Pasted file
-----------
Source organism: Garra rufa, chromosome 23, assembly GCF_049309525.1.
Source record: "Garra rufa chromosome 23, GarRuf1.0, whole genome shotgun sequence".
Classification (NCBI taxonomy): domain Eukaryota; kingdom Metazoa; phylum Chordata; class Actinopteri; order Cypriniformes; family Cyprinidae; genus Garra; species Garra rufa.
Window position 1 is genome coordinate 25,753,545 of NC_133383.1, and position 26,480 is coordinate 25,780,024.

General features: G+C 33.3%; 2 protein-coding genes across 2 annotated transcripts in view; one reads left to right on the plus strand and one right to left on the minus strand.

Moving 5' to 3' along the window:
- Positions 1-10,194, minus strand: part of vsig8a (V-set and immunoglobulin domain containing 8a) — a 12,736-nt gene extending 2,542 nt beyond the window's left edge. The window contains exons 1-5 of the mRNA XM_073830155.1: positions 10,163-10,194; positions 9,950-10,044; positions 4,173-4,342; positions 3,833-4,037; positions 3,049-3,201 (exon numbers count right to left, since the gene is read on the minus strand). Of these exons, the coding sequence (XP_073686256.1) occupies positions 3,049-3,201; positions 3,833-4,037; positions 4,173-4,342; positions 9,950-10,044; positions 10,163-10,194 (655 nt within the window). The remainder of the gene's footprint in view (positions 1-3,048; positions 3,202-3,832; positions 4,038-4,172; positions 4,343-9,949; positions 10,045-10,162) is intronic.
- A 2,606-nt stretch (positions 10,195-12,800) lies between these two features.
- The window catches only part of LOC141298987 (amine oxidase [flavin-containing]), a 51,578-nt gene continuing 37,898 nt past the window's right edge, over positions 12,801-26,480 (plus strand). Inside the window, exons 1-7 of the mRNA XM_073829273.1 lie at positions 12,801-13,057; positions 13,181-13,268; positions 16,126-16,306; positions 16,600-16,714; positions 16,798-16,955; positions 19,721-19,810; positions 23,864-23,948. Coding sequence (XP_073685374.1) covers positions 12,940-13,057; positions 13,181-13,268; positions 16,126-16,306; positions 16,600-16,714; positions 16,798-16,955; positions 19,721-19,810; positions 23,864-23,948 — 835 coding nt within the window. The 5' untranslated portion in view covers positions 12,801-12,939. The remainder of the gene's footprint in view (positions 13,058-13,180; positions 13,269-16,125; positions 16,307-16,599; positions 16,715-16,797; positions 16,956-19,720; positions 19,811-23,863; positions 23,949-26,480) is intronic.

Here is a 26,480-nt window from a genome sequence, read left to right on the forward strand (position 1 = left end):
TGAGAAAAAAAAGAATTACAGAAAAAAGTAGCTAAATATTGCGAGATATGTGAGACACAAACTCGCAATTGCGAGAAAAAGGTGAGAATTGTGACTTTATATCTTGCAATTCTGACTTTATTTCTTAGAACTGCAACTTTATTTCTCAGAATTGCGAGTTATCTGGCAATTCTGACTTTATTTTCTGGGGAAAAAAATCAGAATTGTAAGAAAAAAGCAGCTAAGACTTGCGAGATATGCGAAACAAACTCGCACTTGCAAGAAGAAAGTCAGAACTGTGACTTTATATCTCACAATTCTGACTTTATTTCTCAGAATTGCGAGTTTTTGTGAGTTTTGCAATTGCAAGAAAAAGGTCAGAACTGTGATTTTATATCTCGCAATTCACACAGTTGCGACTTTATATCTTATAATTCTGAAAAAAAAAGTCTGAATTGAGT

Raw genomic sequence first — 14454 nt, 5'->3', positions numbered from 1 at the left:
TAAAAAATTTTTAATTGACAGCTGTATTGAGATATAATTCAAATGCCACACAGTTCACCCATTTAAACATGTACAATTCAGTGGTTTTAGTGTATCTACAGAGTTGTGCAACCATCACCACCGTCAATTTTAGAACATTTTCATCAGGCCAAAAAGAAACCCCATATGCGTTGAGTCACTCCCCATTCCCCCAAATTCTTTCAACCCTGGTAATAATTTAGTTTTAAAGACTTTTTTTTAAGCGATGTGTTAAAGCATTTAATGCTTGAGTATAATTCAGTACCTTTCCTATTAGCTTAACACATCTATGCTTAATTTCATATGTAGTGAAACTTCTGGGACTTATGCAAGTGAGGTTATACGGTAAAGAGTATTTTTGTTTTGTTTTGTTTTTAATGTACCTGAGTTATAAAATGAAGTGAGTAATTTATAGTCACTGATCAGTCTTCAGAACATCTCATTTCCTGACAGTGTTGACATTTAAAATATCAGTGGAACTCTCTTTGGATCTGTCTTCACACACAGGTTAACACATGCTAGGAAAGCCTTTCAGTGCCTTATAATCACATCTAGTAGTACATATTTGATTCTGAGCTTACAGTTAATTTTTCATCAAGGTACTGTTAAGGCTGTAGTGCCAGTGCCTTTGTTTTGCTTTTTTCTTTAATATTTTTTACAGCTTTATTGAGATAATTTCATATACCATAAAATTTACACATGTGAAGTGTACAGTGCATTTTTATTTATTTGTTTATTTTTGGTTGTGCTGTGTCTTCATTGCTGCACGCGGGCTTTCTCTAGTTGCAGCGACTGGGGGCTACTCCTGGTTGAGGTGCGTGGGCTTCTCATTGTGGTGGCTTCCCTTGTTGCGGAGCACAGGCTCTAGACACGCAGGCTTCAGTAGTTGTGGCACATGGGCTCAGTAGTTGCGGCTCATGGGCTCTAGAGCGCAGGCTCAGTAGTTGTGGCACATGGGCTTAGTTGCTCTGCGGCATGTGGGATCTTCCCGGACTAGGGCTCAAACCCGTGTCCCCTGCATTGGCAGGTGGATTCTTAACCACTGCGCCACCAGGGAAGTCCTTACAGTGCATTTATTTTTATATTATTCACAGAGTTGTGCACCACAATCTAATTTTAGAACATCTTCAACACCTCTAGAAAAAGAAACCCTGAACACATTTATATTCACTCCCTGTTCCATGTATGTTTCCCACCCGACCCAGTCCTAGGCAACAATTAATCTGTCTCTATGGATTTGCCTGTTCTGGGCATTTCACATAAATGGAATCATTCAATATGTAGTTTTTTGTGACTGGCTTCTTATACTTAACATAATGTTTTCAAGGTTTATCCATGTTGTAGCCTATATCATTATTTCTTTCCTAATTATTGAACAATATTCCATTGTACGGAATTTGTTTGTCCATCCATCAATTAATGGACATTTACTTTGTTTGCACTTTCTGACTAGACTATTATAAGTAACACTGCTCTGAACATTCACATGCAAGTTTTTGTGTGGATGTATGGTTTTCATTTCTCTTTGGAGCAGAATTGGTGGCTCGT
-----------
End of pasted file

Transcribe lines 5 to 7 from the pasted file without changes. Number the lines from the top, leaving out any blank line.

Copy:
General features: G+C 33.3%; 2 protein-coding genes across 2 annotated transcripts in view; one reads left to right on the plus strand and one right to left on the minus strand.

Moving 5' to 3' along the window:
- Positions 1-10,194, minus strand: part of vsig8a (V-set and immunoglobulin domain containing 8a) — a 12,736-nt gene extending 2,542 nt beyond the window's left edge. The window contains exons 1-5 of the mRNA XM_073830155.1: positions 10,163-10,194; positions 9,950-10,044; positions 4,173-4,342; positions 3,833-4,037; positions 3,049-3,201 (exon numbers count right to left, since the gene is read on the minus strand). Of these exons, the coding sequence (XP_073686256.1) occupies positions 3,049-3,201; positions 3,833-4,037; positions 4,173-4,342; positions 9,950-10,044; positions 10,163-10,194 (655 nt within the window). The remainder of the gene's footprint in view (positions 1-3,048; positions 3,202-3,832; positions 4,038-4,172; positions 4,343-9,949; positions 10,045-10,162) is intronic.